Melissa cares for a variety of exotic animals and has completed a certificate in veterinary assisting and a bachelor's degree in biology.
Domesticated and Pet Foxes in the United States
The buying and selling of pet domesticated foxes are rife with controversies, misinformation, and myths. Throughout the internet, there are more reasonable claims, including the existence of "domesticated" foxes in contrast to "wild" foxes in the pet trade, and the downright bizarre, such as an artist's toy being claimed to be a real species called a "Canadian marble fox".
Many people are aware that "Russian domesticated foxes" are special foxes that have been produced from a strict breeding program, and the resulting animals are "dog-like". This article will clear up the misconceptions about the domesticated fox.
Pet Fox "Breeds"
Within the world of pet foxes, there are only three ways to categorize these animals at the moment:
- There is, of course, the species of the fox. The species name of the red fox is Vulpes vulpes, while a fennec fox is Vulpes zerda.
- Then there is whether or not the fox is domesticated; a complex and ill-defined concept that will be discussed below.
- And last, while some foxes have different coat colors in captivity, they are not different "breeds" of fox. Instead, they can be described as having different genetic lines.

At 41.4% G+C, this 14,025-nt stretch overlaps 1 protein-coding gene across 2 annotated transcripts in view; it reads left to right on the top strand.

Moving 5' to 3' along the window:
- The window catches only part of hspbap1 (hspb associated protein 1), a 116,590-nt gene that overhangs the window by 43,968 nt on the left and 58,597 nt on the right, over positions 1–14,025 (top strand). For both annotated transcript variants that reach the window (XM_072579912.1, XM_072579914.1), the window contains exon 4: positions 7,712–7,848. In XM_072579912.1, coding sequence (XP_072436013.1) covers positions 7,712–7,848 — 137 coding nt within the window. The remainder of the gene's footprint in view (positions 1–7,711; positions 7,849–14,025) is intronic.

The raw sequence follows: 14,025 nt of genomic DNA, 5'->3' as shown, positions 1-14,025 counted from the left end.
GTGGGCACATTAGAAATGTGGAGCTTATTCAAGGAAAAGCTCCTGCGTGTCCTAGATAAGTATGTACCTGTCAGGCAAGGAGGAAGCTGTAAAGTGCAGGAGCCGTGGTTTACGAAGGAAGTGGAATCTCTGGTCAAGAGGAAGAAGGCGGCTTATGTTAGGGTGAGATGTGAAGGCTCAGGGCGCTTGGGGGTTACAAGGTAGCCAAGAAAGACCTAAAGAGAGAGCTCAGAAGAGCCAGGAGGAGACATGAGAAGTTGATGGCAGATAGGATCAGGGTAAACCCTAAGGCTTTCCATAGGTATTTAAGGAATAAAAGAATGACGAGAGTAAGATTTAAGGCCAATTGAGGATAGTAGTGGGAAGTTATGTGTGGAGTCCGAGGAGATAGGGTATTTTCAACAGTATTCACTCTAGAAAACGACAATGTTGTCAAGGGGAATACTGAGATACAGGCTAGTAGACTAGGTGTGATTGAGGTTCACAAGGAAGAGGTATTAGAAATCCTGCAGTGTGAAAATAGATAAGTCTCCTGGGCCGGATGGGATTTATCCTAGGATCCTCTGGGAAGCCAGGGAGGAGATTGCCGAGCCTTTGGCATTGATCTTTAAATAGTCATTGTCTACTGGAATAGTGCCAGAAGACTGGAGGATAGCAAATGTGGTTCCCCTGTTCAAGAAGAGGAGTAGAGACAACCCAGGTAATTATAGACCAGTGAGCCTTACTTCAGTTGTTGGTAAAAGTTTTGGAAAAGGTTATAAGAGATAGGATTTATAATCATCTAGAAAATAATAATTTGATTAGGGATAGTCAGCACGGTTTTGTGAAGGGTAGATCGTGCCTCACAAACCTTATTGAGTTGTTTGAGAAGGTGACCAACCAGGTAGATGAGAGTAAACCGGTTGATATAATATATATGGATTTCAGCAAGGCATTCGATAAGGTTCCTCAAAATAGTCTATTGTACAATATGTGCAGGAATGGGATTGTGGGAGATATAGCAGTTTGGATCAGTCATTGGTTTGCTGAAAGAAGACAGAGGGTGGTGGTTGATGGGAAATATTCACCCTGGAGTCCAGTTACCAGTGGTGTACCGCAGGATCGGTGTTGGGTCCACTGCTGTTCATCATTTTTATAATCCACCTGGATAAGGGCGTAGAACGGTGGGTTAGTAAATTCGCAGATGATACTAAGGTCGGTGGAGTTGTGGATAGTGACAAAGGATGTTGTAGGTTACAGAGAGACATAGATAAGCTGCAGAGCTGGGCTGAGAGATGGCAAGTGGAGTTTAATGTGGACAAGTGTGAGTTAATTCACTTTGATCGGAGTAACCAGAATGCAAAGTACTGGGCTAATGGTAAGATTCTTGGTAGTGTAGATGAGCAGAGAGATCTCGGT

To define the terms that have been floating around on the internet:
- Canadian marble fox: This is nothing more than a domesticated red fox that has a "marble" fur coloration. They descend from the fur trade. Someone made up the "Canadian" part of the word (although some foxes do descend from fur farms in Canada) and its mythological status, claiming an art doll is the animal in question. Who knows why.
- Domesticated fox: Any fox that descends from a multi-generational breeding program or from fox populations that evolved around human influence.
- Russian domesticated fox: A fox that descends from the breeding program that is part of Dmitry Belyaev's Farm Fox Experiment, that was selected for tameness.
- Silver fox: This is another red fox coloration, like the marble, but darker in color. They are common in fur farms.
- Dwarf fox: Just a word some people might use to describe naturally occurring small species of foxes such as the fennec fox or pale fox (Vulpes pallida).
Where Can You Buy a Domesticated Fox?
In the United States, it is relatively easy to find breeders or brokers of "domesticated foxes". They are also relatively inexpensive for exotic mammals, generally costing under $1000, including unique color morphs. These foxes descend from fur farms and have been domesticated in the sense that they have been bred to proliferate under fur farm conditions.
Where to Buy Russian Domesticated Foxes
Owners of true Russian domesticated foxes are exceptionally rare. These special animals are part of a study that has spanned more than half a century. They can only be imported from Novosibirsk, Siberia, as they are only sold spayed or neutered. The final costs of importing a Russian domesticated fox will be in excess of $9000.
What Is the Russian Farm Fox Experiment?
This experiment, founded by Dr. Dmitry Belyaev in 1959 at the Institute of Cytology and Genetics, was designed to test for the existence of "domestication syndrome", which is the theory that certain traits and behaviors, such as smaller skull size, upright tail, and unique fur coloration (such as what is seen with the "marble fox") appear when mammals are bred for tameness only.